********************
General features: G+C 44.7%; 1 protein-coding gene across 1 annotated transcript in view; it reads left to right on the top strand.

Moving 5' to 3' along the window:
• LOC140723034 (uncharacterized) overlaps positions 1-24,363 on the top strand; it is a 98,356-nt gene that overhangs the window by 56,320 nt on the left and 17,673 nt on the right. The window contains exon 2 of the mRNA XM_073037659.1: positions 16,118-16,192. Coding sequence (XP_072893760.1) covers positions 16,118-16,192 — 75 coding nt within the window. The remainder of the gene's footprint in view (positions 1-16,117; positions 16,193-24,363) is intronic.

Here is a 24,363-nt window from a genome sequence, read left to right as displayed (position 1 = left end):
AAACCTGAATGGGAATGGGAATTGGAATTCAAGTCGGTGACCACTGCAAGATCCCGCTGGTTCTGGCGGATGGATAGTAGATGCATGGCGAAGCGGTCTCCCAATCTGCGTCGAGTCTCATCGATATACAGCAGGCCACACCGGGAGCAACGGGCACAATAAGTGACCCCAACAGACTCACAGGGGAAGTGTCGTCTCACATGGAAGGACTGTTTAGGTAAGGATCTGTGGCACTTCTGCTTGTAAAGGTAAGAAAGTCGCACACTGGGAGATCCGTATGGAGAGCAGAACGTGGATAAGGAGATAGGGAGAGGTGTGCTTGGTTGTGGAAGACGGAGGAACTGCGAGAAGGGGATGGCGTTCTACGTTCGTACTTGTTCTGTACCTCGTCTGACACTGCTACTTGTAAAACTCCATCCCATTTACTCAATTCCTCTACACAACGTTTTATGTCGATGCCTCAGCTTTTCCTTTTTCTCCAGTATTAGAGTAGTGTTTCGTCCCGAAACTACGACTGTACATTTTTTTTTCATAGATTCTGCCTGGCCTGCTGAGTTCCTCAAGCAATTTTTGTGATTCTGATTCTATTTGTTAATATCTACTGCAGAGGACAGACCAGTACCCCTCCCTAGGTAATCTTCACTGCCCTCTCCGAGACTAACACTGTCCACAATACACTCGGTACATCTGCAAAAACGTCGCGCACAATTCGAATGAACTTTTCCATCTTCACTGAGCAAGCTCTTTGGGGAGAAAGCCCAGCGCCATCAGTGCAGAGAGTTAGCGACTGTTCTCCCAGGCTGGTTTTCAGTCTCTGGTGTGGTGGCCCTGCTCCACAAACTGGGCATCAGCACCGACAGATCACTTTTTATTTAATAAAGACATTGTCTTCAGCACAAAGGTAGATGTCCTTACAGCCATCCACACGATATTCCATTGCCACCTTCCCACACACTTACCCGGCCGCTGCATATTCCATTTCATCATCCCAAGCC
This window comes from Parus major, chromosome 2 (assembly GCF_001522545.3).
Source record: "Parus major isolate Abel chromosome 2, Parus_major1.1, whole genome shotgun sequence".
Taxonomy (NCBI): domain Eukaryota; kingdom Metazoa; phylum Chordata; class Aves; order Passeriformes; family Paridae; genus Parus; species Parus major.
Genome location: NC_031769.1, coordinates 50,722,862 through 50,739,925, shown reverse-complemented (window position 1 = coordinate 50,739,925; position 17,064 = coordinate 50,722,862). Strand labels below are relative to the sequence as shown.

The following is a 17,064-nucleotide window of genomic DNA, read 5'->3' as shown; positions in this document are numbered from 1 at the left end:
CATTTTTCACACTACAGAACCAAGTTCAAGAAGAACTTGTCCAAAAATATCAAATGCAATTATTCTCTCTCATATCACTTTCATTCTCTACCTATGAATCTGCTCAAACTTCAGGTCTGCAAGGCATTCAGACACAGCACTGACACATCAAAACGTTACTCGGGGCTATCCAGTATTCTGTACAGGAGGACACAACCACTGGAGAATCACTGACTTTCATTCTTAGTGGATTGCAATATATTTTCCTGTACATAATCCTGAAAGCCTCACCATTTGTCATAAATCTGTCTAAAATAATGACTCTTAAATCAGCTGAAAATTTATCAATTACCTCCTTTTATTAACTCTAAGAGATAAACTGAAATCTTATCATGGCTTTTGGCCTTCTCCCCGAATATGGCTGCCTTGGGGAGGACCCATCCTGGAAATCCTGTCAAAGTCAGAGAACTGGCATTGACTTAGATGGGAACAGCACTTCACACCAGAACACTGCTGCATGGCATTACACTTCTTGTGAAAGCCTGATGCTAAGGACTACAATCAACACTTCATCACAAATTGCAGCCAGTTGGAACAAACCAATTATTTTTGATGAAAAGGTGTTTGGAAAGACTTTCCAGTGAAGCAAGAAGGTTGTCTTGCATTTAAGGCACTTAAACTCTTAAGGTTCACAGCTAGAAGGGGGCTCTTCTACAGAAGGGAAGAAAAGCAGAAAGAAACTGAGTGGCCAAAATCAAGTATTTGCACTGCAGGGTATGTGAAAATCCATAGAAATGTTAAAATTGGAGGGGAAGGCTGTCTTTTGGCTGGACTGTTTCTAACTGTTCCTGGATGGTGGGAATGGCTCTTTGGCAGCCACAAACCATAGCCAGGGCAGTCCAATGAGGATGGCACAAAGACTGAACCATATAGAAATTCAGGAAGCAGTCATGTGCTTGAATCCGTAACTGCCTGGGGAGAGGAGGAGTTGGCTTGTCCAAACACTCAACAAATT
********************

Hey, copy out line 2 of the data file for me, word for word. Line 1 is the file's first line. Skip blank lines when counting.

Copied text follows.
Moving 5' to 3' along the window: